We arrived in the mid-afternoon with the young ladies hard at work. There were, in theory, just a sufficient number of compartments which had been converted to house everyone. However, by this time, we had lost control of the men, and couldn't make ourselves heard. They flooded down the lines of coaches, but, wherever they saw the ladies, or any evidence of their work, they assumed that the cars were already occupied. They then went past them to the untouched coaches and began to make themselves at home. It was, of course, our fault for not having briefed them properly.

Meanwhile, the ladies became upset. They thought that the men didn't like what they had done, and I heard one complain,

"If they want to live in pigsties, let them!"

Vignis and I did much rushing back and forth, explaining yet again. One of the men asked me,

"Do the young ladies have anywhere to live?"

"Not really, just yet. We'll fix up places for them next."

"Let's let them take the places they've already done, and we'll do some for ourselves."

I had forgotten the tradition established by Vignis at Virginia Point, where each man built his own house.

Returning to the ladies, I explained that the men wanted them to take first pick of the accommodations. One little blonde, perhaps a Cockney, burst out,

"Coo! They must be gentlemen, then."

There was laughter, and I was able to go back to the men with the explanation that the young ladies did have temporary housing, all over London, and that they could commute until they had a chance to do up cars for themselves. With that, the men came back up the line in small groups, at which point they were met by women pointing out the advantages of the various compartments they had worked on.

Before we could really settle in, there was one remaining task of considerable magnitude. The toilets of the passenger cars simply dumped on to the tracks, and it was necessary to connect them to the sewer. Some of the work had been done, but the lines had to be dug in, and that was too much for the women. It took three days of part-time work, on the part of both men and women, to accomplish this rather unseemly task. But, at the end of it, almost everyone had become acquainted.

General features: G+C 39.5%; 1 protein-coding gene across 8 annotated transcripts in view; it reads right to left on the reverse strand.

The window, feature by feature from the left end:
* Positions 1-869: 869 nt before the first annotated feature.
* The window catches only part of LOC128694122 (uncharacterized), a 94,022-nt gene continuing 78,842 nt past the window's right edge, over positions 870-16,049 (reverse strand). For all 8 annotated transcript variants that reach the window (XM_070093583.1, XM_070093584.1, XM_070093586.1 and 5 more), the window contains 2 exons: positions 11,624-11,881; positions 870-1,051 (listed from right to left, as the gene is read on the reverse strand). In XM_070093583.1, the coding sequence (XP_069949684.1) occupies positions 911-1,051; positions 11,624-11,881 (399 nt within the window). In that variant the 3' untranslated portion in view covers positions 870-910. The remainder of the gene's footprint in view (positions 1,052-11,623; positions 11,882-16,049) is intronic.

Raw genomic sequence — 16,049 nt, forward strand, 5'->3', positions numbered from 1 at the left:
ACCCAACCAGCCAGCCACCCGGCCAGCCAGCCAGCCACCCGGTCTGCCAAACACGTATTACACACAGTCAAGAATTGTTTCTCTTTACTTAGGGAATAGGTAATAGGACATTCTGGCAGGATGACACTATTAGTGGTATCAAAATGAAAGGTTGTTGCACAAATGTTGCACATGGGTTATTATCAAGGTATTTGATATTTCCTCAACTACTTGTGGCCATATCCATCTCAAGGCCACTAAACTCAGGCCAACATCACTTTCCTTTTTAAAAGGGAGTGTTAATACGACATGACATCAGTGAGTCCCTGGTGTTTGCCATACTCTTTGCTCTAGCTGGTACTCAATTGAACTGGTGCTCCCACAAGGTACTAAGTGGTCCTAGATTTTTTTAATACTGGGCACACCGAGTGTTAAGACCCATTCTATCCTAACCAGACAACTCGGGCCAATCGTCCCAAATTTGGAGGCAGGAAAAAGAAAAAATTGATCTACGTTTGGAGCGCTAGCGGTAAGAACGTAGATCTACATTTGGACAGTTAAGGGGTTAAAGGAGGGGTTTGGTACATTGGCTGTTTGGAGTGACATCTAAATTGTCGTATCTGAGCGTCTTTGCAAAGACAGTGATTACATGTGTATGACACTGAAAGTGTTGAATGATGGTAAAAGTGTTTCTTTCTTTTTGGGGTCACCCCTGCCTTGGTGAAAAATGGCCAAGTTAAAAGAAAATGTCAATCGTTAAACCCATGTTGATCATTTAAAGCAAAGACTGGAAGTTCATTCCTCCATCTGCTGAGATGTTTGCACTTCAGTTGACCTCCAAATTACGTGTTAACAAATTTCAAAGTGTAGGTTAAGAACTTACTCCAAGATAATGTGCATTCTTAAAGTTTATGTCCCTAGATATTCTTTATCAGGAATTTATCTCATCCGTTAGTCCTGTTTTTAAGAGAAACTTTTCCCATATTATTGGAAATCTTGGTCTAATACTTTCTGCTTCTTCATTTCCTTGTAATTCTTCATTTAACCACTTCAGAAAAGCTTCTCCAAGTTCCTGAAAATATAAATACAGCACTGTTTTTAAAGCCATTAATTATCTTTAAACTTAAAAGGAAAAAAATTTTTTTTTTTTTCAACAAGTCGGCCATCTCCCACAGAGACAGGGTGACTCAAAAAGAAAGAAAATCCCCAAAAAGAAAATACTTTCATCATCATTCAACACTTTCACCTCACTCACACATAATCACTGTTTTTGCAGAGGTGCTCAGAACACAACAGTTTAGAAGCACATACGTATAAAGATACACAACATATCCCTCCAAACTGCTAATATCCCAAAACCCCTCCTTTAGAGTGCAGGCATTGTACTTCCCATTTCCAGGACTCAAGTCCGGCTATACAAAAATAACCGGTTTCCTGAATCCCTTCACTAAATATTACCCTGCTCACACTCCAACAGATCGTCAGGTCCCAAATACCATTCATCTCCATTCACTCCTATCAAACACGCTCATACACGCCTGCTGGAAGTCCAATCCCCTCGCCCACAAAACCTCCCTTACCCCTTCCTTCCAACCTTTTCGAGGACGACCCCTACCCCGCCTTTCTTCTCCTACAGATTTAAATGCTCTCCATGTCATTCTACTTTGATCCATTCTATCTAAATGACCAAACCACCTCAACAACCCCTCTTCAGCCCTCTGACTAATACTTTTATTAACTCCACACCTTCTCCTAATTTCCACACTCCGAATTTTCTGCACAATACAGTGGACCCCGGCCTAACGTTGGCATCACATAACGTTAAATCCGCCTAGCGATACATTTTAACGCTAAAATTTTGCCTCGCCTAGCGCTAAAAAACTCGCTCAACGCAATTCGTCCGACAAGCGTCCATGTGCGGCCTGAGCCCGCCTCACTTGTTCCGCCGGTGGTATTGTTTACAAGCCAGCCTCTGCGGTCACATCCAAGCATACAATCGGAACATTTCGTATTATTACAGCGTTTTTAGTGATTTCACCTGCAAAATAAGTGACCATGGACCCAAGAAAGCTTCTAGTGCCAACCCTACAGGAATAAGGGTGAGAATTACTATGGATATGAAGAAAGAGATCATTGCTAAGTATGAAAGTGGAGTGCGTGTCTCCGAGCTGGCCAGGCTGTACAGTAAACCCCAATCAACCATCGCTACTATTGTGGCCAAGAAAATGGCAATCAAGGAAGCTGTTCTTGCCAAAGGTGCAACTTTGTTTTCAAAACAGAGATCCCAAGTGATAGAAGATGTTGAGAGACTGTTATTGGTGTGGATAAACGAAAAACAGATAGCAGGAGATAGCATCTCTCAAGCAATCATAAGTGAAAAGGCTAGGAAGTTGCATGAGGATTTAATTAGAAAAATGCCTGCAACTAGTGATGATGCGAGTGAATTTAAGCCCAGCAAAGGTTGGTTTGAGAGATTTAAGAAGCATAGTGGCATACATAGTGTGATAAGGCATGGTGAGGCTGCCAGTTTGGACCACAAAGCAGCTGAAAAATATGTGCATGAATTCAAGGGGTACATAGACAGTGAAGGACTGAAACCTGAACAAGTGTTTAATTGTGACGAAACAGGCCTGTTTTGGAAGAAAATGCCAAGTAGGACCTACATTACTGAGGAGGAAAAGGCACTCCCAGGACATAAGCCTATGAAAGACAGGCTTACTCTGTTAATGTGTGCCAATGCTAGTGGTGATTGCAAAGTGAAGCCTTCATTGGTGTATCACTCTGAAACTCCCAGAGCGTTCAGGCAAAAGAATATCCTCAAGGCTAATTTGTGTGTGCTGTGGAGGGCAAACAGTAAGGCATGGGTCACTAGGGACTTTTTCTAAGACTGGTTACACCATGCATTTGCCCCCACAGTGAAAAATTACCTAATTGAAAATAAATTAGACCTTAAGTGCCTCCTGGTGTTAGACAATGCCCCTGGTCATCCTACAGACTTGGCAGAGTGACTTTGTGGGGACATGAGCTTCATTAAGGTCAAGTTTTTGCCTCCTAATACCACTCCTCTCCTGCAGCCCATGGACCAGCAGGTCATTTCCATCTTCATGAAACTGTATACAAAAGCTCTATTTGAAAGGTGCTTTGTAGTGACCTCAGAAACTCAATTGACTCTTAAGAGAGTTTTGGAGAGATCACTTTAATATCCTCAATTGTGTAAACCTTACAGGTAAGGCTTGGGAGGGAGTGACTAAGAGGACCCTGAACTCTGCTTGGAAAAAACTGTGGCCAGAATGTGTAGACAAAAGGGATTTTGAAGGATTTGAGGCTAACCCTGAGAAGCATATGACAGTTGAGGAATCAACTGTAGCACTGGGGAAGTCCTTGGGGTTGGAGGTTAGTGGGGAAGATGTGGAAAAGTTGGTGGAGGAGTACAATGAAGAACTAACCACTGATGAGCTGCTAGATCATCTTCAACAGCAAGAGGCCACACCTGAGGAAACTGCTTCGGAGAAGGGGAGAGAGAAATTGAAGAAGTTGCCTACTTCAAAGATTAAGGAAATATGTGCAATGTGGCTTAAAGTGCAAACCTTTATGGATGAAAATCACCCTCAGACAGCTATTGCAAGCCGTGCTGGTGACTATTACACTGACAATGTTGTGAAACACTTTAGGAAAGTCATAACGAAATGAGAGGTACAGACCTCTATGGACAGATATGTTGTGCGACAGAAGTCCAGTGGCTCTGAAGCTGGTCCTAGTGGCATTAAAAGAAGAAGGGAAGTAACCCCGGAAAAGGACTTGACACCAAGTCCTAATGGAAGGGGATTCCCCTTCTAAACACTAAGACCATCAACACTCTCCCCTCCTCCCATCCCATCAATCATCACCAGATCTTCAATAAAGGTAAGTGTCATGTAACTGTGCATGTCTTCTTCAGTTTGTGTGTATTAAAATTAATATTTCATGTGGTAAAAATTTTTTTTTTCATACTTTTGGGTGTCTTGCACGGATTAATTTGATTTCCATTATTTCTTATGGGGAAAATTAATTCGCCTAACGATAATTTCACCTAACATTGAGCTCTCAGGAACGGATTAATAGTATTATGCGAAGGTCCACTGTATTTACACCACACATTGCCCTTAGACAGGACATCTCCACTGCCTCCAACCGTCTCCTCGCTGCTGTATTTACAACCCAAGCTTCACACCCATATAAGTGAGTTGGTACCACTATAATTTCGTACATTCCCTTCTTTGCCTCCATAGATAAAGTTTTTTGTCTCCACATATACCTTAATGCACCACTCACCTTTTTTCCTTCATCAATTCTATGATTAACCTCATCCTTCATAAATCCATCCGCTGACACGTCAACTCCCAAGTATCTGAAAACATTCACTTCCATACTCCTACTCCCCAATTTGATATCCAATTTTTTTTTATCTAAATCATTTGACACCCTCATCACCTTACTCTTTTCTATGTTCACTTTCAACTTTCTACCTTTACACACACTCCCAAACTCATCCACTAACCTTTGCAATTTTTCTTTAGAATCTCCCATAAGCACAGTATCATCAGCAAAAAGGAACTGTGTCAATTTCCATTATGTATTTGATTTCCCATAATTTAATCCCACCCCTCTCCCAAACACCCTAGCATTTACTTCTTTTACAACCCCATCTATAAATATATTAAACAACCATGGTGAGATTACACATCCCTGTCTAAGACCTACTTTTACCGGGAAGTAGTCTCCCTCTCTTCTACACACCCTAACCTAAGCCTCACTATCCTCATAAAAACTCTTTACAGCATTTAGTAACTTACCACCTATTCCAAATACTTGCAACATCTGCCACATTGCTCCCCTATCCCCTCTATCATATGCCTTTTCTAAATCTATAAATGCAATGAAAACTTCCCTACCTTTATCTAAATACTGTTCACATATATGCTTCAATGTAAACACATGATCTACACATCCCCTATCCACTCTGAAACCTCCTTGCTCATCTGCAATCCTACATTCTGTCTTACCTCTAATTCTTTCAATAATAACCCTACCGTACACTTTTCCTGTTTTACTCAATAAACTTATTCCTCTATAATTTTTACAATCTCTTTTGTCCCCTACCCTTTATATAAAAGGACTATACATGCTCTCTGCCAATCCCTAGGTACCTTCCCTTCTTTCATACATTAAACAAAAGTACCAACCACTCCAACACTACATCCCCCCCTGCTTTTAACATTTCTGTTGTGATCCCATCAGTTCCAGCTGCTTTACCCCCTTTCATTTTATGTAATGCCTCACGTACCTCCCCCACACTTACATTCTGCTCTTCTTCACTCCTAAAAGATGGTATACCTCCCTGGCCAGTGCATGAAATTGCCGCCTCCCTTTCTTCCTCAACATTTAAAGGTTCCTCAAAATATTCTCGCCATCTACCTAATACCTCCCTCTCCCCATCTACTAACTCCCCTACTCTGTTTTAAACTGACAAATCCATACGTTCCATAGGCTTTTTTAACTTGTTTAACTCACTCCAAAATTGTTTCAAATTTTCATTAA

The highest priority was to train our men to run the freights around the London Circle, and the next priority was to train them to run the long distance freights. As it turned out, about half of them had had some practice on the doubled Midland engine at Huntington. In any case, it took much longer to learn the signals and the routes than to make the relatively easy transition from an American engine to an English one.

In this area, we were properly prepared. We knew that it would be unwise to simply show up with a GER engineer one day and tell the regular English driver to train him. Instead, Mr. Stewart had given us a list of over a hundred engine drivers who had volunteered to train our "engineers." They hadn't even been offered extra money to do so, but, to get things off to a good start, we did give them a handsome fee.

Some men started their training course on their first full day (or night) in England, and all were in action by the third day. I soon discovered that Sigiloff had sent over a detailed description of all our routes, and that men who had never been outside America, or even very far from the main line of the Eastern Circle, had memorized all the stops and knew how to thread their way through the maze of traffic at Clapham Junction. Indeed, as I later discovered, they had spent their five days aboard ship quizzing each other on the niceties of the routes.

This was a particularly useful circumstance. The English drivers had expected our men to know nothing, and, when they turned out to be surprisingly knowledgeable, they were accorded a good deal of respect. In the end, it probably cut the training time in half.

Vignis and I went out on the training sessions at night, and came to know the system almost as well as the drivers. Our men quite quickly reached the point where they could man an engine all the way around the London Circle without help. The tricky part was that of the lead driver. He had to know exactly how much speed he could carry into an interchange, when to start braking, and how to coordinate the other engines with his signals. Since each driver took his turn at being the lead engineer, it was necessary for all to acquire these skills.